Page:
Monday, June 23, 2008
People talk about a movie based on the Myst games. People have been talking about it since Myst first appeared. Cyan even starting working with the Sci-Fi Channel around 2002, but that effort was quietly canned after a few months. (For creative differences, i.e., Cyan didn't like what the SFC was planning. As the SFC's adaptations have ranged from the miserable (Earthsea, Riverworld) all the way up to adequate (Children of Dune), nobody was too stricken about this.)
It is less well known that a couple of indie filmmakers have been struggling with a Myst film for several years now. They only opened their web site this past February, but there has been a great deal of quiet work before that.
Patrick McIntire and Adrian Vanderbosch do not yet have a movie. They do not yet have funding, or actors, or indeed a complete script. They do, however, have a concept trailer. This is an animatic, a series of storyboard images linked with music and voiceover dialogue. They produced it in 2004, in support of their proposal to Cyan to make a movie. Cyan liked the looks of it, and said "Go for it."
Yesterday they put this animatic on-line. So take a look.
It may help to know that the movie is based on Myst: The Book of Ti'ana. It is set many years before the Myst games, the era of Atrus's grandparents, at the height (and end) of the D'ni civilization.
Monday, June 16, 2008
A fascinating investigation into the difference between a web-comic's subject and its audience. By which I mean this: On The Rain-Slick Precipice of Darkness, Episode 1 -- and what am I supposed to call it for short, anyway? -- is a game which will frustrate most readers of Penny Arcade. Just because the comic is about hardcore gamer geeks, doesn't mean the game should be built for them.
Episodic gaming has broken through with Sam&Max, and once again everyone is trying to storm the breach. I could go on about whether that is a good idea, but instead let me clear up the misconception that snared me: OTR-SPoD (this game, I mean) is not an adventure game. It's a CRPG. A Final Fantasy style CRPG -- you walk around the screen, until bam you get into a fight, and then the two teams face each other in a tidy row and select combat options from a menu until one team is pulp.
Now, it's not quite Final Fantasy -- it's the subgenre which is real-time. (If I were a hardcore CRPG gamer geek, I would know what games to compare it to, but I'm not -- I just read about them in webcomics.) Each of your characters has a little timer that builds up, and after twenty seconds (or thirty, or whatever) he can take a punch. (Or fire a gun, or whatever.) And you can block enemy blows by hitting the spacebar at the right moment. So to fight effectively, you have to hover over your controls and react quickly. But it's still selecting combat options from a menu.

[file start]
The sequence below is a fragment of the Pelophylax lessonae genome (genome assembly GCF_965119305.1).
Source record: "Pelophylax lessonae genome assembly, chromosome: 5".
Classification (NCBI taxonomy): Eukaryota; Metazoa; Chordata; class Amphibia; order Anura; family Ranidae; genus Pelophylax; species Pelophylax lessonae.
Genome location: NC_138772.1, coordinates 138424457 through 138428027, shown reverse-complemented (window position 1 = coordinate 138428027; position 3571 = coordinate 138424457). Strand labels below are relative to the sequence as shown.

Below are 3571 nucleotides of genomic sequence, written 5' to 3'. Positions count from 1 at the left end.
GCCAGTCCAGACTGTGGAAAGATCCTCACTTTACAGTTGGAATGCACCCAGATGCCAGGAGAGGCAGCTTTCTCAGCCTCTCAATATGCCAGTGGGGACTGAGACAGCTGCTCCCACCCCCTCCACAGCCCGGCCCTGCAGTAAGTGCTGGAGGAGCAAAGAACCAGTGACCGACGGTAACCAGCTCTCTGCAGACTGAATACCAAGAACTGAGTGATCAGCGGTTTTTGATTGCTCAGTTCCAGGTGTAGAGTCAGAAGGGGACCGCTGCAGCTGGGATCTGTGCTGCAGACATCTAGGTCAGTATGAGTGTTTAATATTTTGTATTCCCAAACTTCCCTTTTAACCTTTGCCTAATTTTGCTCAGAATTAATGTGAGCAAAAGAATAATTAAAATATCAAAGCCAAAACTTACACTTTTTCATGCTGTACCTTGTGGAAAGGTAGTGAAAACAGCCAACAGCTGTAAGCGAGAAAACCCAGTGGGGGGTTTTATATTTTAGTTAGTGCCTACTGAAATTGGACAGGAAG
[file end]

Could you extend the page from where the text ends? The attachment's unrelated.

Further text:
I have not yet mentioned the exploration or adventure aspects of Rain-Slick (as we may call it). This is because there aren't any. You meet characters who want items, or you find items which are used in places; but they aren't puzzles. (Except in the broadest sense of "something which requires you to interact with the game".) They're the plot tokens you get for clobbering enemies. Each part of the story is "kill ten or twenty of those monsters", either explicitly or with a plot token pasted on. It's unquestionably a Penny Arcade script -- amusingly moronic characters, ceaseless obscenity, and fruit-violating robots -- but these things are in no way integrated into what you do.
I personally prefer adventure games to CRPGs. That's not my point in this review. My point is, Sam&Max is fun for non-gamers. At least, it can be fun. Because if you get stuck in an adventure game, you find a walkthrough and then you're unstuck. If you're enjoying the jokes, you can plow on through with the hints -- you may not feel clever, but you'll appreciate the cleverness that's in the game, and you'll be engaged with the plot. Plus, you can put down the walkthrough at any time and think "Hey! I can solve this next bit myself!" Sam&Max doesn't get harder as you progress through it. (I'd argue it gets easier, as the designers get better at smooth puzzle and clue flow.)
You can't do that with Precipice (if I may call it that). The entire game is combat, which means your skill at the combat system matters. It's real-time, which means you can't go ask the Internet for help. If you aren't good at clicking, whacking the space bar, and managing your items, you just won't get very far.
I'm not saying this is a hard game. Devil May Cry 3 was hard. Penny Arcade (you know what I mean, right?) is designed for experienced, moderately skilled action gamers. That's me, and I enjoyed the fighting. I rarely felt like I was getting stomped.
However -- I bet most web comics fans aren't experienced, moderately skilled action gamers. I'm sure Gabe and Tycho are. Maybe the people who post in the forums are. But is that their audience? I have a lot of friends who would be happy to show up for the fruit robots and the bad jokes, but who would never reach the third scene of Oh I Give Up Already (better known in these pages as the Lamb).
And the other "however" -- the thing gets harder as you progress. The last monster is a colossus with 32000 hit points, or some silly number. And I don't mean a Shadow Of The colossus with hidden weaknesses and exciting paths of attack. You slug it out. And if you fail, you reload and slug it out again.
Or you don't. I got stomped the first time I tried it. And I thought, do I want to try this again? Gather twice as many combat items, and then blow another fifteen minutes seeing whether I can cope with this thing?
No, I did not. I put it down, as Alton Brown likes to say, and just walked away. The game was too hard for me. And I'm an experienced, moderately skilled action gamer.
So why should I buy On The Rain-Slick Precipice of Darkness, Episode 2? Answer: I shouldn't. I'd like to read the comic of it, but the game is not for me. And the problem with an episodic series is, you have to hook your audience for the long term.